Attitudes toward COVID-19 vaccination among young adults in Zurich, Switzerland, September 2020

Cesar Leos-Toro, Denis Ribeaud, Laura Bechtiger, Annekatrin Steinhoff, Amy Nivette, Aja Louise Murray, Urs Hepp, Boris Quednow, Manuel Eisner, Lilly Shanahan

Research output: Contribution to journalArticlepeer-review

Abstract / Description of output

Objectives: Young adults are essential to the effective mitigation of the novel coronavirus (SARS-CoV-2/COVID-19) given their tendency toward greater frequency of social interactions. Little is known about vaccine willingness during pandemics in European populations. This study examined young people’s attitudes toward COVID-19 vaccines in Fall 2020. Methods: Data came from an ongoing longitudinal study’s online COVID-19-focused supplement among young adults aged 22 in Zurich, Switzerland (N = 499) in September 2020. Logistic regressions examined young adults’ likelihood of participating in COVID-19 immunization programs. Results: Approximately half of respondents reported being unlikely to get vaccinated against COVID-19. Compared to males, females were more likely to oppose COVID-19 vaccination (p < 0.05). In multivariate models, Sri Lankan maternal background and higher socioeconomic status were associated with a greater likelihood of getting vaccinated against COVID-19 (p < 0.05). Respondents were more likely to report a willingness to get vaccinated against COVID-19 when they perceived 1) an effective government response (p < 0.05) and 2) their information sources to be objective (p < 0.05). Conclusion: This study communicates aspects important to the development of targeted information campaigns to promote engagement in COVID-19 immunization efforts.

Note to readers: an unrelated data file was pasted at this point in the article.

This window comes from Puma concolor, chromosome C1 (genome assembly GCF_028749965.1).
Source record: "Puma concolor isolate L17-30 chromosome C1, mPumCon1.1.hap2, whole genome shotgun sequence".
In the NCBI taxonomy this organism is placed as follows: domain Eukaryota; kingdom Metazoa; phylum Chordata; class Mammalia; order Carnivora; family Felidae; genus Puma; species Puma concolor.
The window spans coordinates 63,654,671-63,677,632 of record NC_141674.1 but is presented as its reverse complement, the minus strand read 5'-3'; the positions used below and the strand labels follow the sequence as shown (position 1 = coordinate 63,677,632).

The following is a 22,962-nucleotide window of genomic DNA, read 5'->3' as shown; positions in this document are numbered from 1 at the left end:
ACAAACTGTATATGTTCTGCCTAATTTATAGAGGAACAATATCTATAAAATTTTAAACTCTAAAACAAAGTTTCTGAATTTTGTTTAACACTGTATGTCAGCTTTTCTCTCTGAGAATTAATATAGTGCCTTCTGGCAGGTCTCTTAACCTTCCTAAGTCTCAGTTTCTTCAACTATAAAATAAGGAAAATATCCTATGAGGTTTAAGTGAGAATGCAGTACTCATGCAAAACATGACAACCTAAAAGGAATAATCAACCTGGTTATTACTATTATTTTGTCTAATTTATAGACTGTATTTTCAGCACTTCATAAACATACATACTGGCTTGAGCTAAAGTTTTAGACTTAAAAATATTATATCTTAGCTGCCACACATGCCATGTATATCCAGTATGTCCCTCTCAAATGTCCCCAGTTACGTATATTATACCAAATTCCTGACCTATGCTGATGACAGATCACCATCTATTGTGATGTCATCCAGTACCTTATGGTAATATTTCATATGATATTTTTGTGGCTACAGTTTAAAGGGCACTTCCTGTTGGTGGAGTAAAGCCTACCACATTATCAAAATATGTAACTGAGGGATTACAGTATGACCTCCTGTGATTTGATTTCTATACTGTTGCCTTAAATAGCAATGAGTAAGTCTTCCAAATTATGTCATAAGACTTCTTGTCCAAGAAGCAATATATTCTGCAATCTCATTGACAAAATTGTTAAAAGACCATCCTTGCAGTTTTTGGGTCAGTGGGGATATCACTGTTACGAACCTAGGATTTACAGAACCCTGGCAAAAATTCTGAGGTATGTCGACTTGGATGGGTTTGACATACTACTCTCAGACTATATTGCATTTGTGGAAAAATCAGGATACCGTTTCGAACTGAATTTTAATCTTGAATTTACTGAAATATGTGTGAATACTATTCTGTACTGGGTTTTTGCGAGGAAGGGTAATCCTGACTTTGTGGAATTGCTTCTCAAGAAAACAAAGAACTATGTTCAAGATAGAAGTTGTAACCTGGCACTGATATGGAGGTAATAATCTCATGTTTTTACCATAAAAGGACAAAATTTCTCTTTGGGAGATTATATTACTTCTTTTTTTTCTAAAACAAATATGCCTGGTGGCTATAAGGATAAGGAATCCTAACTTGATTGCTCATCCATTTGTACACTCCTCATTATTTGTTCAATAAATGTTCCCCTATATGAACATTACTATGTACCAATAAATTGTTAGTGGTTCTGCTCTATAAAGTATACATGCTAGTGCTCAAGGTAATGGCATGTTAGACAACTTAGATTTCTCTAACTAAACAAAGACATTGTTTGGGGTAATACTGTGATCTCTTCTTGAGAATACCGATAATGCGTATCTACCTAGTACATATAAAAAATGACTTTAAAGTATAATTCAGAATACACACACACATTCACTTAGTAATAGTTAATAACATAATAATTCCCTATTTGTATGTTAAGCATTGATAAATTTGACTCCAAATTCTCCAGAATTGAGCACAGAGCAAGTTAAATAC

Original languageEnglish
JournalInternational Journal of Public Health
Early online date6 May 2021
DOIs
Publication statusE-pub ahead of print - 6 May 2021

Keywords / Materials (for Non-textual outputs)

  • vaccine willingness
  • COVID-19
  • pandemic health communication
  • evidence-based health messaging
  • vaccine acceptance
  • vaccine hesitancy

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